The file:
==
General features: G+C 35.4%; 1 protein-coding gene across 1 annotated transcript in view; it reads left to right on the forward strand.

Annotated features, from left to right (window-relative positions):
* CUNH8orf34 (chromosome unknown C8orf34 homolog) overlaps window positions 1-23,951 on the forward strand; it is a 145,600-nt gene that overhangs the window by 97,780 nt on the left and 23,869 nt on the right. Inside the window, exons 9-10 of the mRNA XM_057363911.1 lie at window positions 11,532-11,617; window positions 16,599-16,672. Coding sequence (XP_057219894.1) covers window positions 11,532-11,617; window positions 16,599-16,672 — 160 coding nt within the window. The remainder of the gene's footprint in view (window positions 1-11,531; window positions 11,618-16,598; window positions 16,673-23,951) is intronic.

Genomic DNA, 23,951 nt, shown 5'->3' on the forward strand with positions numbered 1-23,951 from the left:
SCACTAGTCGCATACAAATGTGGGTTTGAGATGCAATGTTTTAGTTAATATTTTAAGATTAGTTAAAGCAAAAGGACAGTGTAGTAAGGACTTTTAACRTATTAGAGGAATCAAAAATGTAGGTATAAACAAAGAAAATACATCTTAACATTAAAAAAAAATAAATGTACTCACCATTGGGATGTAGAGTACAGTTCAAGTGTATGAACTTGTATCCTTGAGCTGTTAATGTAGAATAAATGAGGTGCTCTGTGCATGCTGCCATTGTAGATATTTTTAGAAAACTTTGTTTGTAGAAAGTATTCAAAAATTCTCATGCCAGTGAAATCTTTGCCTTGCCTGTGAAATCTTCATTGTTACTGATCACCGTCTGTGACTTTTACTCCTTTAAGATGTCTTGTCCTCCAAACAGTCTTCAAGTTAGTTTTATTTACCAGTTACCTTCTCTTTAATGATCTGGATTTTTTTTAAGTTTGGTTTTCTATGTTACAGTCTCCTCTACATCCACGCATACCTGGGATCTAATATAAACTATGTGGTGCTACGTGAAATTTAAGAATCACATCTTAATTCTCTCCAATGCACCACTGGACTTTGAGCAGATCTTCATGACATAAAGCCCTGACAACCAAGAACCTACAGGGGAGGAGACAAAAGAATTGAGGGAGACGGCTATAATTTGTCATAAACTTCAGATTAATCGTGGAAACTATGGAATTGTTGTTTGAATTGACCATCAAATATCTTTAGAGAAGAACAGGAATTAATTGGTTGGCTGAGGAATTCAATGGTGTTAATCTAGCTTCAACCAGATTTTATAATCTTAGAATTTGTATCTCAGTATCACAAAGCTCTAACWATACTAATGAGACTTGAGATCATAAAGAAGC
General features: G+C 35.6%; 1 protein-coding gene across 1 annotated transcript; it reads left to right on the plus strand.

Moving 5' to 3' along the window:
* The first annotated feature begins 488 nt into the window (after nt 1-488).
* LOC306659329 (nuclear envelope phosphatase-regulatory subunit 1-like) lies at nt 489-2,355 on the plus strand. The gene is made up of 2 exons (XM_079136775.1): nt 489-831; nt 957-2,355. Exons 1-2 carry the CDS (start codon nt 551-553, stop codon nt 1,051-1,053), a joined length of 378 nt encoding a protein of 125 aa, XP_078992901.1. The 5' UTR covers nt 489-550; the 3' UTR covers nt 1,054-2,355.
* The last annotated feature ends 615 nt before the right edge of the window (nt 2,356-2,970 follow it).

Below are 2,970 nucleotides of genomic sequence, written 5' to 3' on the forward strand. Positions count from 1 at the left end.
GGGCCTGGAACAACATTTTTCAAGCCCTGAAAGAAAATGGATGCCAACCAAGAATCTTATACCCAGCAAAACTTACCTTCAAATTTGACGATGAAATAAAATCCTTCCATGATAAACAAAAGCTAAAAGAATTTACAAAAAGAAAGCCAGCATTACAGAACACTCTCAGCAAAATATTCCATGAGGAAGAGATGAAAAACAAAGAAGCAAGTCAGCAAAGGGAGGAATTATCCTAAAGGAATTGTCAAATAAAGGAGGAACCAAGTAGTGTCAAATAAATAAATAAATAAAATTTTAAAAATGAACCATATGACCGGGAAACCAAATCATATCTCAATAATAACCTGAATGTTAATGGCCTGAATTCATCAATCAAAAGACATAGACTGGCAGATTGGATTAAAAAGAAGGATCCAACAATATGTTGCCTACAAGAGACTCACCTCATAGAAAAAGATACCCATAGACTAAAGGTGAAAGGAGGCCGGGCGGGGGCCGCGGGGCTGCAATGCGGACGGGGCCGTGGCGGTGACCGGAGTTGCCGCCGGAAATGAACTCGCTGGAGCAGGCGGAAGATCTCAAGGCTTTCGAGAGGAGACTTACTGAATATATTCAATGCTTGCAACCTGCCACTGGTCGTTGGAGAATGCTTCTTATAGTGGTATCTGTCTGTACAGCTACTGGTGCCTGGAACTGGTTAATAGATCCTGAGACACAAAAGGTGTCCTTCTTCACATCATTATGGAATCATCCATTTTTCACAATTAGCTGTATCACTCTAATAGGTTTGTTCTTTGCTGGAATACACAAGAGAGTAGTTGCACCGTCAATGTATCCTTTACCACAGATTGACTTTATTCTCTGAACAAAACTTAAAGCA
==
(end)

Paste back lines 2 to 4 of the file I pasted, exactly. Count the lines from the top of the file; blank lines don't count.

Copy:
Annotated features, from left to right (window-relative positions):
* CUNH8orf34 (chromosome unknown C8orf34 homolog) overlaps window positions 1-23,951 on the forward strand; it is a 145,600-nt gene that overhangs the window by 97,780 nt on the left and 23,869 nt on the right. Inside the window, exons 9-10 of the mRNA XM_057363911.1 lie at window positions 11,532-11,617; window positions 16,599-16,672. Coding sequence (XP_057219894.1) covers window positions 11,532-11,617; window positions 16,599-16,672 — 160 coding nt within the window. The remainder of the gene's footprint in view (window positions 1-11,531; window positions 11,618-16,598; window positions 16,673-23,951) is intronic.

Genomic DNA, 23,951 nt, shown 5'->3' on the forward strand with positions numbered 1-23,951 from the left: